Dim sPath As String
‘ Get MicroStation’s reference file path
sPath = MbeGetConfigVar ("MS_RFDIR")
‘ Concatenate a file name
sPath = sPath & “vicinity.dgn”
‘ Check to see if it exists If (FileExists (sPath)
‘ Execute some code when vicinity.dgn is present
As an alternative, you can use the function MbeFindFile provided by MicroStation BASIC, which assembles a file name and checks to see if the file exists.
Dim iStatus As Integer
Dim sFileName As String
iStatus = MbeFindFile (sFileName, "vicinity", "MS_RFDIR", ".dgn")
If (iStatus = MBE_FileNotFound) Then
' Execute some code when vicinity.dgn is not present
MbeFindFile not only shrinks your code, but also is more versatile than the file functions provided by standard BASIC. What happens if your reference files are located in multiple directories? It is not uncommon to find that $(MS_RFDIR) specifies several paths:
MS_RFDIR = c:/la/maps/landline/dgn/
MS_RFDIR > c:/la/maps/landline/scale_1250/
MS_RFDIR > c:/la/maps/landline/scale_2500/
This instructs MicroStation to search each of three directories to find a particular reference file. Using standard BASIC syntax to search multiple directories is not straightforward, but by using MbeFindFile, the code example works without modification.
Defining CfgVars in BASIC Macros
Now you know how to find the value of a CfgVar using MicroStation BASIC. How about specifying a new value for a CfgVar in your macro? You can examine the MicroStation BASIC manual for a long time before you discover how to accomplish this—it’s not documented (Remember folks, you read it here first!).
For example, suppose your macro needs to change the default location where MicroStation looks for design files. When you open a file using MicroStation’s File Open dialog, it initially looks in the directory indicated by $(MS_DEF). If you want MicroStation to change directories, you could write some code with explicit paths, but—as explained above—this makes your code rather fragile. Instead, modify the $(MS_DEF) CfgVar so that MicroStation automatically looks in the place you want:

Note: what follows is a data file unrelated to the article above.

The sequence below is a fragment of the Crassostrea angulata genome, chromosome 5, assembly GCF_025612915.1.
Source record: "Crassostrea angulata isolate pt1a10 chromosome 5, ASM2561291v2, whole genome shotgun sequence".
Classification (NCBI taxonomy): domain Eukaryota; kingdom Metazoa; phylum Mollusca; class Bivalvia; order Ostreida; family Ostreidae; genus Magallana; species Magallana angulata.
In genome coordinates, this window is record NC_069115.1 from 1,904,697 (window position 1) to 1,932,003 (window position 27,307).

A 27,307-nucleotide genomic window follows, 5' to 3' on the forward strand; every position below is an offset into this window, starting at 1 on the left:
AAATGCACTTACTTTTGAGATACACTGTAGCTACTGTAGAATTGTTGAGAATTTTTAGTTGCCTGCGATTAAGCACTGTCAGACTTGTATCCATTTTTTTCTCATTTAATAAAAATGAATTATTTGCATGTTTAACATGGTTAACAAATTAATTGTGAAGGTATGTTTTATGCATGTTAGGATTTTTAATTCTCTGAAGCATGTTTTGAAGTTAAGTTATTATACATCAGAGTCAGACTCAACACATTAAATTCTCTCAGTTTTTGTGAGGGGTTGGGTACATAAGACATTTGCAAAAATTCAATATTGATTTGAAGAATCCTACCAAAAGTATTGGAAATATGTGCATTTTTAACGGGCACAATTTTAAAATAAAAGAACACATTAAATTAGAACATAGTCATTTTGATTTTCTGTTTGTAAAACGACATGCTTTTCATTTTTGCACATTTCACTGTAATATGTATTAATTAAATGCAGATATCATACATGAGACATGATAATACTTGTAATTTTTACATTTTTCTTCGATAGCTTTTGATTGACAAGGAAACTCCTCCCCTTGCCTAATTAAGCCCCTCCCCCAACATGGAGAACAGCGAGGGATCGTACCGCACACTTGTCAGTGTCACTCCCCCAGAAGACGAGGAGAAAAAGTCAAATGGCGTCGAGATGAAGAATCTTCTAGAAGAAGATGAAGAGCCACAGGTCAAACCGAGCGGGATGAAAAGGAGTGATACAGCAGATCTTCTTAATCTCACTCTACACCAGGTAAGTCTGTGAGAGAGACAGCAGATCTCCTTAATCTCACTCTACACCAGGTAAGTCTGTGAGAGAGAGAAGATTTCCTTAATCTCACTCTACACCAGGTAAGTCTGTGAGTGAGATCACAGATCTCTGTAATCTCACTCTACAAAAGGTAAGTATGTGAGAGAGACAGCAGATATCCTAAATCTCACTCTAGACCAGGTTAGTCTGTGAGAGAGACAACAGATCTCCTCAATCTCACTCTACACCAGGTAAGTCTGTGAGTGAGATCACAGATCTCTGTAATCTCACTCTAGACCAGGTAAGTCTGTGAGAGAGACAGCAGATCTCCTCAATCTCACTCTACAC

Dim sPreviousMSDef As String, sNewMSDef As String
Dim iStatus As Integer, iUpdateCfgFile As Integer
‘ You can choose to update the configuration file if
‘ iUpdateCfgFile = 1
iUpdateCfgFile = 0
‘ It’s polite to save the current value of MS_DEF so
‘ we can restore it later
sPreviousMSDef = MbeGetConfigVar (“MS_DEF”)
sNewMSDef = "k:\projects\new_project\dgn\"
iStatus = MbeDefineConfigVar ("MS_DEF", sNewMSDef, iUpdateCfgFile)
‘ Do things with new MS_DEF
‘ Restore the previous MS_DEF when finished
iStatus = MbeDefineConfigVar ("MS_DEF",sPreviousMSDef, _
Inheriting Environment Variables from the Operating System Sometimes, you want to find the value of an operating system environment variable. Bentley has made this very easy to accomplish through CfgVars. If a MicroStation variable is not defined, then MicroStation will search the operating system environment table.
For example, the operating systems that most of us use define an environment variable %USERNAME% that contains the log-on name of the current computer user. On a Windows NT computer, you can see its value by opening a command window (or Start|Run…) and typing SET USERNAME. The operating system responds with its expanded value, for example clintonw. You can refer to an environment variable in a configuration file or BASIC macro in just the same way you refer to a configuration variable. For example, to copy the USERNAME into a BASIC variable you could do this:
‘ Declare a BASIC string variable to hold %USERNAME%
Dim sUserName As String
‘ Obtain the operating system and copy it into our local variable
sUserName = MbeGetConfigVar (“USERNAME”)
‘ sUserName now contains the value of %USERNAME%
Now you can both evaluate and define CfgVars in MicroStation BASIC macros. If this helps your understanding of MicroStation BASIC, let us know! The MicroStation Community will also be interested to hear your comments, as macros become better understood and more popular amongst MicroStation users.